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2014: Music Services Lost Subscribers…And It's A Good Thing

Internet_radio"The RIAA in its midyear report had paid subscribers at 7.8 million, but by the time we got to the end of the year, it was only 7.7, a loss of 100k subs. So what gives?"

                                                                                             

Guest Post by Jon Maples on JonMaples.com

Last year was a banner year for music subscription in the US. The RIAA reported big time growth, primarily driven by Spotify’s gains in paying subscribers.

But at the same time, the market stalled a bit in terms of actual subscribers. The RIAA in its midyear report had paid subscribers at 7.8 million, but by the time we got to the end of the year, it was only 7.7, a loss of 100k subs. So what gives?

Well, we had another year of consolidation. Two big players came off the market. The biggest driver of losses is Muve Music, which at its peak, reportedly had two million subscribers. Granted those subs weren’t generating much in revenue for the industry, but it was a big number. AT&T acquired Muve’s parent Cricket Wireless and then treated it like a redheaded stepchild.

Conventional wisdom is that Muve delivered a big number of subs, but it was primarily a sleeper service, where most of the users were inactive. There was a ton of media flaunting how great Muve was for the industry, which in retrospect, now seems absurd. AT&T shuttled off Muve’s subscribers to Deezer in January. However, these kinds of deals generally mean retaining 50 percent of subscribers at best. I’ve seen acquisitions deliver less than 30 percent of subscribers to the new service.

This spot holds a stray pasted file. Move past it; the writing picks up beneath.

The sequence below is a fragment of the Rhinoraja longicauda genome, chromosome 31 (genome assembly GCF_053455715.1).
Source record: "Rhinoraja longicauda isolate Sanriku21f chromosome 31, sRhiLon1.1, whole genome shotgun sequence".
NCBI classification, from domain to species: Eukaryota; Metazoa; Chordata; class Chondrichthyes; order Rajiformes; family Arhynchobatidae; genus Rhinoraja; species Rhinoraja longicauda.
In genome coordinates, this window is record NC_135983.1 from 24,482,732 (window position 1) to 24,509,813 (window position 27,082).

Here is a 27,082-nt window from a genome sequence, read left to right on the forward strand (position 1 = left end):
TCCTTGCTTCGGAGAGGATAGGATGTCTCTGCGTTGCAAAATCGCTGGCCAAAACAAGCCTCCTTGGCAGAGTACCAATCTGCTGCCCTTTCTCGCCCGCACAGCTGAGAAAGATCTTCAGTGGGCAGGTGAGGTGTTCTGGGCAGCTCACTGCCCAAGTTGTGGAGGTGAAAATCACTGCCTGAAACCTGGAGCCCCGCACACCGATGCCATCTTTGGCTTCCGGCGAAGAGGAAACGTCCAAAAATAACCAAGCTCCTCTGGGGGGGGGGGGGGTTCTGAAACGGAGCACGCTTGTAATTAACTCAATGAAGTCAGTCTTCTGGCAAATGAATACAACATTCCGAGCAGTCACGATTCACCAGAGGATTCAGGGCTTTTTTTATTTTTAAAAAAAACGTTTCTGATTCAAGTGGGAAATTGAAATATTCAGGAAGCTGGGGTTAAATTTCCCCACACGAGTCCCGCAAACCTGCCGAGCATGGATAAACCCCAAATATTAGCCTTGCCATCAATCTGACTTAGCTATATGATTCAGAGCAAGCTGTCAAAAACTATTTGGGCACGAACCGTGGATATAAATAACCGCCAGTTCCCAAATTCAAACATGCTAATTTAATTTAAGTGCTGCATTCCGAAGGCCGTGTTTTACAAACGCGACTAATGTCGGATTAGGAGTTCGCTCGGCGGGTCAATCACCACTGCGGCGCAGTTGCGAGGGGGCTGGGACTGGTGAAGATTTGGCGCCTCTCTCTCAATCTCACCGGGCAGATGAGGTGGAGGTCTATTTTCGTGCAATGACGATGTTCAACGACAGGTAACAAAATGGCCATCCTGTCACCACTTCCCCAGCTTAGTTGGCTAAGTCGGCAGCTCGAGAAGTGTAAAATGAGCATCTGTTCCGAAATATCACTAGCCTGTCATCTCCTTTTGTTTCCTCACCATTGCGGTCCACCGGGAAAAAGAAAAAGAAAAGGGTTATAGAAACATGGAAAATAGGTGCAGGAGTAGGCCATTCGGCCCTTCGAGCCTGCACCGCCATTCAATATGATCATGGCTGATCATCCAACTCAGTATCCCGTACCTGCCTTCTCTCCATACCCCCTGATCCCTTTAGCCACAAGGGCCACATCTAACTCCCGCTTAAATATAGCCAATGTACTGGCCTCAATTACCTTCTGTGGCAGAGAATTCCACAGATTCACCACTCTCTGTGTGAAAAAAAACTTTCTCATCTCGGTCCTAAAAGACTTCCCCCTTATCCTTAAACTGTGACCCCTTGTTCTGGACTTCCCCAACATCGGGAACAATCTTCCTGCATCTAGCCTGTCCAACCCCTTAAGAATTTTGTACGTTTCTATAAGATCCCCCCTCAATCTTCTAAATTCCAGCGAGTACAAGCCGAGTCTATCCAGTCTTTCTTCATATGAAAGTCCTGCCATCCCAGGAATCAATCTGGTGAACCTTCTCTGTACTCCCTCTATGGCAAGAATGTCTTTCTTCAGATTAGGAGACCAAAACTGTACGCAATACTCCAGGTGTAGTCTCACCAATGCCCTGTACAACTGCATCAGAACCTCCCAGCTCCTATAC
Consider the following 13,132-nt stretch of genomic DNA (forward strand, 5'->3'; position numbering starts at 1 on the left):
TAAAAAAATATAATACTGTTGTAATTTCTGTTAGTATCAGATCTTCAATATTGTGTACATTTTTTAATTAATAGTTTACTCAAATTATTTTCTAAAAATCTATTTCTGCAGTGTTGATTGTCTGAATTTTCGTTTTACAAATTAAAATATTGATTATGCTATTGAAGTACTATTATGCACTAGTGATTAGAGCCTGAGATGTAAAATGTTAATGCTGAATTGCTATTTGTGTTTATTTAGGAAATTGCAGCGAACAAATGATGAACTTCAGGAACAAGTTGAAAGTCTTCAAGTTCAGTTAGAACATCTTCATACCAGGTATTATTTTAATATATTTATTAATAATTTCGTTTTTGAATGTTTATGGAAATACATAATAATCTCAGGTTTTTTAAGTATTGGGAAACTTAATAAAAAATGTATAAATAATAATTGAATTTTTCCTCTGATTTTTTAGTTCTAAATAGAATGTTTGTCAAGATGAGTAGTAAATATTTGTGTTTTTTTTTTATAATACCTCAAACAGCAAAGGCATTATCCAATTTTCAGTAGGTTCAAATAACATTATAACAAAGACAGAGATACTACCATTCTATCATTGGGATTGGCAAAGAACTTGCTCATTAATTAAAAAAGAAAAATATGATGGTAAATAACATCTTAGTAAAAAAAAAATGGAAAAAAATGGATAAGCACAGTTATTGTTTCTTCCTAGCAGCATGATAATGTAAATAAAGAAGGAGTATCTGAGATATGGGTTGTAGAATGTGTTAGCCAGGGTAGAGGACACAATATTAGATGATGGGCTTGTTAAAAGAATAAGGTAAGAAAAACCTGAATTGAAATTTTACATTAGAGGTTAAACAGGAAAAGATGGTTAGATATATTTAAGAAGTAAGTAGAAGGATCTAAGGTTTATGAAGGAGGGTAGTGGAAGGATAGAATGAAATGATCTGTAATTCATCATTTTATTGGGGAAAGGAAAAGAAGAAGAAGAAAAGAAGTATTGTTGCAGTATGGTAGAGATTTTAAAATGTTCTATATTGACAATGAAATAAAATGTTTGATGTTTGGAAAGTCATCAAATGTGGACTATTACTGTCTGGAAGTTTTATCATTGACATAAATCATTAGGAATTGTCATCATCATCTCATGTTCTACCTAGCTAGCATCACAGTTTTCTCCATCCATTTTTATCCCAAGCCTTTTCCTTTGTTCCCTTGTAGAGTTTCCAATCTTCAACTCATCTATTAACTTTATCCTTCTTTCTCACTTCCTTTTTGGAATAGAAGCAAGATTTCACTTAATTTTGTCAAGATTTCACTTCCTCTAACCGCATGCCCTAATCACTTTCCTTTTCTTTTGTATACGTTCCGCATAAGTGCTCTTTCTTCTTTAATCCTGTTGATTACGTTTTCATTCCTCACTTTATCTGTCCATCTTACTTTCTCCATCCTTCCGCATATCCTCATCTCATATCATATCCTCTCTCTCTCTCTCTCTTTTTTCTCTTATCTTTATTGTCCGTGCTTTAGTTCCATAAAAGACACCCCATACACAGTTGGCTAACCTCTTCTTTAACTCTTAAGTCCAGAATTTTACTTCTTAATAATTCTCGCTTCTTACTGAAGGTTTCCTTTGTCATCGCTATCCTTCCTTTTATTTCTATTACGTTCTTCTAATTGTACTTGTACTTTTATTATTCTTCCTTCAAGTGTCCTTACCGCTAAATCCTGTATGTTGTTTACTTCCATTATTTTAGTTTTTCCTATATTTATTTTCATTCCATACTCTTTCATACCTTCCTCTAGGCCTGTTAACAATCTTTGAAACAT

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After a big marketing blitz, Beats turned off their acquisition channels once Apple purchased the company, which adversely affected its numbers.

Just totaling up subscribers isn’t the best way to judge success of subscriber. The key number to get the total picture is revenue plus subs. In the first half of this year, streaming subs increased to $371.4 million, and increased even more in the second half to total $799 million for the year.

Perhaps the old adage about lies, damn lies and statistics applies here. It’s easy to fall into the trap of writing provocative headlines based on precursory numbers. But it requires digging a level deeper to understand what the numbers actually mean. Spotify had a great year in 2014. In some respects the company, along with the massive increase of internet radio revenue, kept the industry afloat through another transition.

There’s no need to bemoan the loss of garbage subscribers. We need to focus on revenue and subscribers to get a true sense of what streaming subscribers is delivering to the industry—and where the real growth will come from.

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